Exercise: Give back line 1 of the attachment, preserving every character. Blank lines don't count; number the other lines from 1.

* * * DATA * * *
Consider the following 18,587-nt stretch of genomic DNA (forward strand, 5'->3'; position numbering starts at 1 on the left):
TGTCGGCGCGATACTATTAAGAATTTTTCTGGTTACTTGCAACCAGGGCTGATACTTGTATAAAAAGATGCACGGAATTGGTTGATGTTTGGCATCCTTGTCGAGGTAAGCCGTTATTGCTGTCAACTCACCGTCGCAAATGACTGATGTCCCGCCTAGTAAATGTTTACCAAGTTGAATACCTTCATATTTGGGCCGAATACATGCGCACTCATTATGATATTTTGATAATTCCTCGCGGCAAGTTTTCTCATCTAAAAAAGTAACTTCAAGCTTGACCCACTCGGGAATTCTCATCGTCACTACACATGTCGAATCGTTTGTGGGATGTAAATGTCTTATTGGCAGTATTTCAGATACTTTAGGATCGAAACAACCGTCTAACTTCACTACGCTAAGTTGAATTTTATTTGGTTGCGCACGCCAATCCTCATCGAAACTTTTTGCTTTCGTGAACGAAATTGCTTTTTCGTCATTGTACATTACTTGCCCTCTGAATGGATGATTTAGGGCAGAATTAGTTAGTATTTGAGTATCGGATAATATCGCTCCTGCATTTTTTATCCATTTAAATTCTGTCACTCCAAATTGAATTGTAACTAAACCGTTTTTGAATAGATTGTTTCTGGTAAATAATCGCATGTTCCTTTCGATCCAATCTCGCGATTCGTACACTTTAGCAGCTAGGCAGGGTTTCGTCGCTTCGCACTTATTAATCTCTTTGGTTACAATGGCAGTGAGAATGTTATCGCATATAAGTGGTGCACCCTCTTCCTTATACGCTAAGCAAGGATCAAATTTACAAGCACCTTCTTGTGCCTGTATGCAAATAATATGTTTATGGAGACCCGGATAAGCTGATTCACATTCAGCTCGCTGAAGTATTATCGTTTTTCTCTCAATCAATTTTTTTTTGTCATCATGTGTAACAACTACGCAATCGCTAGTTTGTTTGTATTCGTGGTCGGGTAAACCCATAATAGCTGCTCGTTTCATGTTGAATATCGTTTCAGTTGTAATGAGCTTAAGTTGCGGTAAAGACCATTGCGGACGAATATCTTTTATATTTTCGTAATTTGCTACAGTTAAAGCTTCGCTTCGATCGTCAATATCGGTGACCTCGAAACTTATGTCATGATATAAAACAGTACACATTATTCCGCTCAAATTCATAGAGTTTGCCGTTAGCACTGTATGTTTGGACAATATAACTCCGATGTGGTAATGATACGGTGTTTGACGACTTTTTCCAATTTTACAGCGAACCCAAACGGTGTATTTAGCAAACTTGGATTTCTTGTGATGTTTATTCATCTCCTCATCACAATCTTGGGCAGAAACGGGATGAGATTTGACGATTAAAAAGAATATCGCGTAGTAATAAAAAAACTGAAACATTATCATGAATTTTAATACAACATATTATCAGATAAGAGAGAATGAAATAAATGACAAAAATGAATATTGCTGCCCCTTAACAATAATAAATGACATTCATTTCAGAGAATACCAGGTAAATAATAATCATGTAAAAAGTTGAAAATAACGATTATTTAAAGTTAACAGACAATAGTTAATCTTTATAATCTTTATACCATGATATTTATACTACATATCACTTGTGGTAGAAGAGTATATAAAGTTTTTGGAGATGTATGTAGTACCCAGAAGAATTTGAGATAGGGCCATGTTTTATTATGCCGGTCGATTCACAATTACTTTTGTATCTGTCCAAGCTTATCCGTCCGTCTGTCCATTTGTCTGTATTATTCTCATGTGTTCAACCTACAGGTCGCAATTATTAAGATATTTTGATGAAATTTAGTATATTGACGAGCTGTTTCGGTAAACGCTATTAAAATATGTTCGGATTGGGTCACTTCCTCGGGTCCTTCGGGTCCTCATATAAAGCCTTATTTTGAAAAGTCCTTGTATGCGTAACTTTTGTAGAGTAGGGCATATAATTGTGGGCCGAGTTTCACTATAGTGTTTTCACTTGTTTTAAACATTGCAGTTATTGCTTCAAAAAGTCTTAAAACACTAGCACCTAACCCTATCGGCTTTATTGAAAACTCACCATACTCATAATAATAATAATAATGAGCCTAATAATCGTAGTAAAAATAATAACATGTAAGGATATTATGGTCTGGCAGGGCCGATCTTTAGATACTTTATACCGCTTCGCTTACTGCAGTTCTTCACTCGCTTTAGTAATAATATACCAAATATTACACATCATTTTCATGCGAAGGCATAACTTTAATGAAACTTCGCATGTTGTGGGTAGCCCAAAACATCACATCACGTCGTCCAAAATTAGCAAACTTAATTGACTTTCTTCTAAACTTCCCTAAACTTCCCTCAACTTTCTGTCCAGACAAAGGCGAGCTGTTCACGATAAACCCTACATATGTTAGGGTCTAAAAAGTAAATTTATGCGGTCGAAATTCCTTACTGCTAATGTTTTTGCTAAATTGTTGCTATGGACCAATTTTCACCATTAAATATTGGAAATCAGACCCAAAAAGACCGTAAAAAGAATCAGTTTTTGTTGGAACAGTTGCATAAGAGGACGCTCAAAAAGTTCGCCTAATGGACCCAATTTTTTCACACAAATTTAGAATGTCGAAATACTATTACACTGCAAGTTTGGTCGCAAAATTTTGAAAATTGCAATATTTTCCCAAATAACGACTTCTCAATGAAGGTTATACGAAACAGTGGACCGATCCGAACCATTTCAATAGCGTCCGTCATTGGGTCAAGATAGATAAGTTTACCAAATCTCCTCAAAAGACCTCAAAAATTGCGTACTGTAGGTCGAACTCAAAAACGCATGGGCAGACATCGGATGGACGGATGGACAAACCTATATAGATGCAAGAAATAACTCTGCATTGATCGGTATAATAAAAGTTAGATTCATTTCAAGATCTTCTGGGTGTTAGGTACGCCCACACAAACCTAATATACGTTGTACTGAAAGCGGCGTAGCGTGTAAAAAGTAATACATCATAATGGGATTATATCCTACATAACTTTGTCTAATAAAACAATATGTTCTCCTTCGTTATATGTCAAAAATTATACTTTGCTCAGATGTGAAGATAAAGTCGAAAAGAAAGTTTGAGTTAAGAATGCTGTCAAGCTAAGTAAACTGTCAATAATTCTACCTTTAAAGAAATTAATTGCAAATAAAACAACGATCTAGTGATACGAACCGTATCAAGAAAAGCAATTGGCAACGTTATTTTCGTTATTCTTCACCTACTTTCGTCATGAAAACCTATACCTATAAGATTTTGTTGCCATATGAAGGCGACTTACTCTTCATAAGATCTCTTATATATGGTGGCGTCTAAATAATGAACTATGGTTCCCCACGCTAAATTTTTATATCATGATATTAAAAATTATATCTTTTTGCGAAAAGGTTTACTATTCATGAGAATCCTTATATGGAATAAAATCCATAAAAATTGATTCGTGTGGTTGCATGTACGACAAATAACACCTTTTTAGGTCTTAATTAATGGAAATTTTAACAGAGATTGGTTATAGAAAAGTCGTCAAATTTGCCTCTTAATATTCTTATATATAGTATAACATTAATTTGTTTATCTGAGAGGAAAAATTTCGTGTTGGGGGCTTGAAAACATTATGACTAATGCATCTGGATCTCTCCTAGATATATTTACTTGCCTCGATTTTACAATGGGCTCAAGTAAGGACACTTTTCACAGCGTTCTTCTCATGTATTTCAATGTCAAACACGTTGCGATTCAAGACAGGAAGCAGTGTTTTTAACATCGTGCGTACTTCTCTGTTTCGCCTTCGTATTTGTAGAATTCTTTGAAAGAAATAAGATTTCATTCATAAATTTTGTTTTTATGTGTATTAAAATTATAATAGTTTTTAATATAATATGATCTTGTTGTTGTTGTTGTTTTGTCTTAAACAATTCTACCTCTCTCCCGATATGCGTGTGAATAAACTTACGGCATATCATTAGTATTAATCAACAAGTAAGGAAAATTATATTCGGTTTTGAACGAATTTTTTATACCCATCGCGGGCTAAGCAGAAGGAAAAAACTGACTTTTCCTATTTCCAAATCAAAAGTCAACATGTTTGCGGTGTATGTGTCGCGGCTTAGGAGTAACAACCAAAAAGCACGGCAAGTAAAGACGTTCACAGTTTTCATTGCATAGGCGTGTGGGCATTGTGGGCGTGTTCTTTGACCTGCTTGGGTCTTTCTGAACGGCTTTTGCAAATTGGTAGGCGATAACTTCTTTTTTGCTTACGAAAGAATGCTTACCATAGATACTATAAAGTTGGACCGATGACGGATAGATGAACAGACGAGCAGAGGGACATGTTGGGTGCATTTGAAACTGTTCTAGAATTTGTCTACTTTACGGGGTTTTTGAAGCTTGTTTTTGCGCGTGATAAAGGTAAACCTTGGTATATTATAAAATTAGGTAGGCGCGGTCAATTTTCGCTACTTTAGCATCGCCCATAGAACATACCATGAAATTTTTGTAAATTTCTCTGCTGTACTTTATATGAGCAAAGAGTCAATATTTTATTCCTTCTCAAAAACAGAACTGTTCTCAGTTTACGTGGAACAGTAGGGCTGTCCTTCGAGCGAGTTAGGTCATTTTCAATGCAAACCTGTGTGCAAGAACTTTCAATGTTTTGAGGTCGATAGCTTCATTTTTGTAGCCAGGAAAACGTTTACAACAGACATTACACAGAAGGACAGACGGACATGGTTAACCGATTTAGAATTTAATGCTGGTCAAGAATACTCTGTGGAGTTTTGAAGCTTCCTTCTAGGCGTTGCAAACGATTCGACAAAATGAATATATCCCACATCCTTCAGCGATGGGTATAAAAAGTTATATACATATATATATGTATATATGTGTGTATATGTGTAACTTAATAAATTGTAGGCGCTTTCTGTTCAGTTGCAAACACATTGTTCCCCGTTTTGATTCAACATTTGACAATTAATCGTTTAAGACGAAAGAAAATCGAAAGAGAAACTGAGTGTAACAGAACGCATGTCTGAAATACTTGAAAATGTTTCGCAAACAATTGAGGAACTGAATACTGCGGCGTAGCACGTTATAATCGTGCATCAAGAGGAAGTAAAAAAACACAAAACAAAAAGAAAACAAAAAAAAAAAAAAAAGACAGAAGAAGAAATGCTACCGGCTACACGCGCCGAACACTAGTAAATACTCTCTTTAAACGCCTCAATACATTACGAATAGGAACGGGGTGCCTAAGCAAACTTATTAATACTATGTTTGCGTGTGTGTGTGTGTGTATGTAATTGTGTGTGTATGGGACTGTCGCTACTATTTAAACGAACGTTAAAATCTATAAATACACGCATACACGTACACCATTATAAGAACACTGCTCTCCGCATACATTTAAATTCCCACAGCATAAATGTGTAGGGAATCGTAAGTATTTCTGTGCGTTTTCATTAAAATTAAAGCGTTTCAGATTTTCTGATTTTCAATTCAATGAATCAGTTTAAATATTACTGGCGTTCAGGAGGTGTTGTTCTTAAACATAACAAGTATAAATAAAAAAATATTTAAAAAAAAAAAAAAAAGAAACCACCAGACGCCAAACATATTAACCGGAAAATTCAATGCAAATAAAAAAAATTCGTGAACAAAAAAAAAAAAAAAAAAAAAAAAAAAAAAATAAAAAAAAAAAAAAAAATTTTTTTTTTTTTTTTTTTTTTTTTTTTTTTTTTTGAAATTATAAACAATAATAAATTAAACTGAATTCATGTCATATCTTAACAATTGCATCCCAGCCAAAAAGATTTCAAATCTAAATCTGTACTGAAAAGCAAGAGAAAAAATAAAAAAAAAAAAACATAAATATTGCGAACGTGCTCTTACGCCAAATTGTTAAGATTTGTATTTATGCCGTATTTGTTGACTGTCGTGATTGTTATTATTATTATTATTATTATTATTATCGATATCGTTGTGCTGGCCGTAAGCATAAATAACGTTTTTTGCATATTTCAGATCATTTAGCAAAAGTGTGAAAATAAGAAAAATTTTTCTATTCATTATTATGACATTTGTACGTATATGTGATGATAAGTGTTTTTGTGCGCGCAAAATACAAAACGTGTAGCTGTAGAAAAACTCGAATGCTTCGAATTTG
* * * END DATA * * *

Consider the following 18,587-nt stretch of genomic DNA (forward strand, 5'->3'; position numbering starts at 1 on the left):